Is U.S. Missile Defense Worth It?
Image Credit: U.S. Navy

Is U.S. Missile Defense Worth It?


Recent news reports from Russia indicate that it’s attempting to enhance the quality of its nuclear weapons. This is happening not only because Russia is again flush with petrodollars, but because it’s trying to counter a perceived threat from the U.S. development and deployment of ballistic missile defense (BMD).

The United States and its allies claim such systems are needed to defend against the possibility of future Iranian nuclear weapons. The issue, however, is whether the threat from Iran’s alleged nuclear weapons program is worth making Russia’s known and substantive nuclear capability a more direct threat to the U.S.?

Much has been written about the economic cost of the U.S. BMD programs. Tens of billions are believed to have already been spent, while annual spending is anticipated by some estimates to be $10 billion or more over the next decade.  And despite its current economic troubles and budgetary constraints, the U.S. seems to be pressing ahead. But arguably more important than the issue of cost is the question of whether the political cost of this effort – directly in terms of U.S.-Russia relations, and indirectly with Moscow’s threat to cut NATO supply routes into Afghanistan – is worth paying.

For Russia, the key point is the United States’ Phased Adaptive Approach to missile defense in Europe. This envisages progressive deployment over four phases (spread out up to 2020) of long range tracking radars and ground- and sea-based interceptors in several European countries. The U.S. has justified this as necessary for creating an effective BMD against possible Iranian nuclear attacks. Russia, however, argues that this would degrade its deterrent capability since the Standard Missile 3 Block II interceptors based on Aegis ships would be able to intercept some Russian missiles.

As a result of all this, the prospects for U.S.-Russian cooperation on missile defense appear dim. Russia desires a joint system under which each party has a designated zone of responsibility and both participate on equal terms by jointly designing the architecture, its configuration and working principles. It also demands a formal, legally binding agreement with NATO that neither side would target the other’s offensive missiles with missile defense interceptors.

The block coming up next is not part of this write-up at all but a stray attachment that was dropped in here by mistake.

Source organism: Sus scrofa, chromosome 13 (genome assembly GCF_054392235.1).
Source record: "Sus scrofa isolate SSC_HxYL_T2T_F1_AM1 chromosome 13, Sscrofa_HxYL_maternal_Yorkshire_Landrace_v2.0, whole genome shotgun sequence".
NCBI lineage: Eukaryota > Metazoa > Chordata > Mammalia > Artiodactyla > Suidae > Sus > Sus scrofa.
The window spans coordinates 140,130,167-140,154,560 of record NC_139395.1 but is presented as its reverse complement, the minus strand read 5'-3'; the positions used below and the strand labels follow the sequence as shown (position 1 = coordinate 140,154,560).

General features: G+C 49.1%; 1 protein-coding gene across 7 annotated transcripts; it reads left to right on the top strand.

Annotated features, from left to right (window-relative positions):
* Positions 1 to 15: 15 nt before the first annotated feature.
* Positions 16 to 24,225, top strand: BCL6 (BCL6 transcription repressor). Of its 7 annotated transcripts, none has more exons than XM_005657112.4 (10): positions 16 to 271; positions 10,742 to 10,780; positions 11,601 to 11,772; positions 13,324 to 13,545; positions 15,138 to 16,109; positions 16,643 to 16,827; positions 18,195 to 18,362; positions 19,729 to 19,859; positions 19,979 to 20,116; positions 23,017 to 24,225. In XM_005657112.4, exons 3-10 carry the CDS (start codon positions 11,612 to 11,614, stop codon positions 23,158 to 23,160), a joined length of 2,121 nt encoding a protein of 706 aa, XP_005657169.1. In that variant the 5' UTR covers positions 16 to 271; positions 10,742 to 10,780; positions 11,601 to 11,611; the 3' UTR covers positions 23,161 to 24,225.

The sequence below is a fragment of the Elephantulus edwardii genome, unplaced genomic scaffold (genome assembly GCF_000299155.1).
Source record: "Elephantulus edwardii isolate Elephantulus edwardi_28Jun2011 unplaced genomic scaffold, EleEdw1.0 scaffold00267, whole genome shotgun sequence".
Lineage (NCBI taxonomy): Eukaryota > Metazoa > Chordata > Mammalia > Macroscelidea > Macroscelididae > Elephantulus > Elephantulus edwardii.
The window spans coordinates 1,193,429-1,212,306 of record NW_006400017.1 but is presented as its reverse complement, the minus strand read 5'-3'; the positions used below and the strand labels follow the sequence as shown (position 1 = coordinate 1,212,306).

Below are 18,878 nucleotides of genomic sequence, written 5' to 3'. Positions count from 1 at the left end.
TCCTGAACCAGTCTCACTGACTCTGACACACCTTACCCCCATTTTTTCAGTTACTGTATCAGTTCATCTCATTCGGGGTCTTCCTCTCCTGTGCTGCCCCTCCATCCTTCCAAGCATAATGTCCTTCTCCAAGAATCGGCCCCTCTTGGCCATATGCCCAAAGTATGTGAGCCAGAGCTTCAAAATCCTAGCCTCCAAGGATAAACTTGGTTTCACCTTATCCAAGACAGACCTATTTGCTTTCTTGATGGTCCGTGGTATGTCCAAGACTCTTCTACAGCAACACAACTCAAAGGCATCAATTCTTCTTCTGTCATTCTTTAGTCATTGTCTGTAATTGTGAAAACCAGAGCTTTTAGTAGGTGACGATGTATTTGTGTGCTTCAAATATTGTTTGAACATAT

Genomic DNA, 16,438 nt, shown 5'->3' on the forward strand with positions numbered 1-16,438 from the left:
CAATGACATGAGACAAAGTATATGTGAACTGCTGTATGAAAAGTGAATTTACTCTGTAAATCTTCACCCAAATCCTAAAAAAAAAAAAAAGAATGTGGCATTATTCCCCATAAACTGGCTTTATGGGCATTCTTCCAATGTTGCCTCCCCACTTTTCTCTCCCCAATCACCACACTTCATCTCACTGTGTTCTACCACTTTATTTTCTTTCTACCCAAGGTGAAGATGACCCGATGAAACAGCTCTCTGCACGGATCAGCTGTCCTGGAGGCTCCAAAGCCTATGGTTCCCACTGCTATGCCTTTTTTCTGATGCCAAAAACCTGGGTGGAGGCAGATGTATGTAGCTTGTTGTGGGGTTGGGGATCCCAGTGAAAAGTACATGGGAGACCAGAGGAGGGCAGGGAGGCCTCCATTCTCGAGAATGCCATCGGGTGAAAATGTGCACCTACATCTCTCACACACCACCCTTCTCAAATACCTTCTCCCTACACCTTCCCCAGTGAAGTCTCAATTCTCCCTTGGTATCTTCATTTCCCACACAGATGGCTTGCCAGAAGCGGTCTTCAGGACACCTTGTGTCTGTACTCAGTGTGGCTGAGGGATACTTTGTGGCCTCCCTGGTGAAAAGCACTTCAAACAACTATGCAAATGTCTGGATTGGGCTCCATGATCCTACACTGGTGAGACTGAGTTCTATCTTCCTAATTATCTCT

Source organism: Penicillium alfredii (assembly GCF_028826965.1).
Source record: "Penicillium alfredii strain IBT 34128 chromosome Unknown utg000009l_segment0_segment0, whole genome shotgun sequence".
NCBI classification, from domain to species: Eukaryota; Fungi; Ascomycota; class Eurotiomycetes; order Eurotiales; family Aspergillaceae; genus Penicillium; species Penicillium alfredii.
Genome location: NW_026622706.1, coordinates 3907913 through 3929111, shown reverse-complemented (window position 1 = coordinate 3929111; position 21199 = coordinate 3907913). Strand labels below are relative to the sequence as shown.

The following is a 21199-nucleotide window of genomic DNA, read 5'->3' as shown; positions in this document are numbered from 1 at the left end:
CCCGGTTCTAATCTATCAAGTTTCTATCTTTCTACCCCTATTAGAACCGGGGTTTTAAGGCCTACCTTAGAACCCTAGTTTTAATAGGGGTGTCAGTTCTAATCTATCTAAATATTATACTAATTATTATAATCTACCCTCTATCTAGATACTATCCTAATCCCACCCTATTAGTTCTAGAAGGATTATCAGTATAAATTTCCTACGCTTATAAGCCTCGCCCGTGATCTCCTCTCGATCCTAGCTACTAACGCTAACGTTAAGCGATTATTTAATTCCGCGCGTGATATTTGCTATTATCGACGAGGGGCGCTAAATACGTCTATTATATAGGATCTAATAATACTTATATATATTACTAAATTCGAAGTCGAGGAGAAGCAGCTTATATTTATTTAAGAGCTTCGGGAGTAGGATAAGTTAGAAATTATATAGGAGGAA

This is unacceptable to the United States, which is offering instead a joint data fusion center that would allow both sides to have simultaneous access to missile launch data from sensors in NATO countries and Russia, giving both sides a full, real time picture of potential threats. The U.S. and NATO want to press ahead with their systems and deployment plans with the option to Russia to plug its existing and planned systems into them.

But the differences between the U.S. and Russia aren’t just over the mechanics of BMD cooperation, but also over the very purpose of it. While the Iranian threat is deemed immediate and urgent by Washington, it causes no sleepless nights in Moscow. Rather, Russian-Iranian nuclear relations have been active since 1995, with the Bushehr nuclear power plant finally completed and tests started through Russian technology and assistance in 2009. Russia is preoccupied not by Iran, but by the known as well as prospective augmentation of U.S. BMD. Not surprisingly, while ratifying New START, Russia explicitly mentioned the right to withdraw if it deemed it necessary to retain the effectiveness of its strategic forces.

All this considered, it’s worth looking at how things stand now:

1) BMD is yet to prove its efficacy in a real world scenario. Skeptics abound. Even simple decoys could serve as effective countermeasures.

2) Russian nuclear modernization has accelerated over the last few years, and it today has in its arsenal mobile missiles armed with multiple and maneuverable re-entry warheads to defeat any U.S. BMD.

3) American BMD provides the justification for both Russia and China to continue their nuclear modernization, hurting ties and creating an even bigger trust deficit. U.S. demands for nuclear transparency are unlikely to be met with any positive response in this kind of atmosphere.

4) The alleged nuclear weapon capacity of Iran remains, as it has since the Rumsfeld Commission report of 1998, unclear. There’s no certainty whether these will actually materialize, and there are serious differences of opinion between experts on how close, or far, Tehran may be to a nuclear weapons capability.

5) Even if the Iranian nuclear threat is real, is BMD truly the best solution to the problem? Or in an attempt to check horizontal proliferation, the success of which is in doubt, will it not end up fuelling vertical proliferation in Russia and China, leading to even more vexed international relations?

Alienation of Russia over a system of dubious effectiveness – and over a threat that could turn out to be inflated or better met through other measures of engagement and diplomacy – might prove to be a costly mistake. There’s certainly a case for taking pause and making a course correction before things get out of hand.  The best bet for the U.S. in dealing with the Iranian imbroglio is to take Russia and China along. If it doesn’t, it might find the shield built to protect from Iranian missiles woefully inadequate against the new threats it might create for itself in the process.

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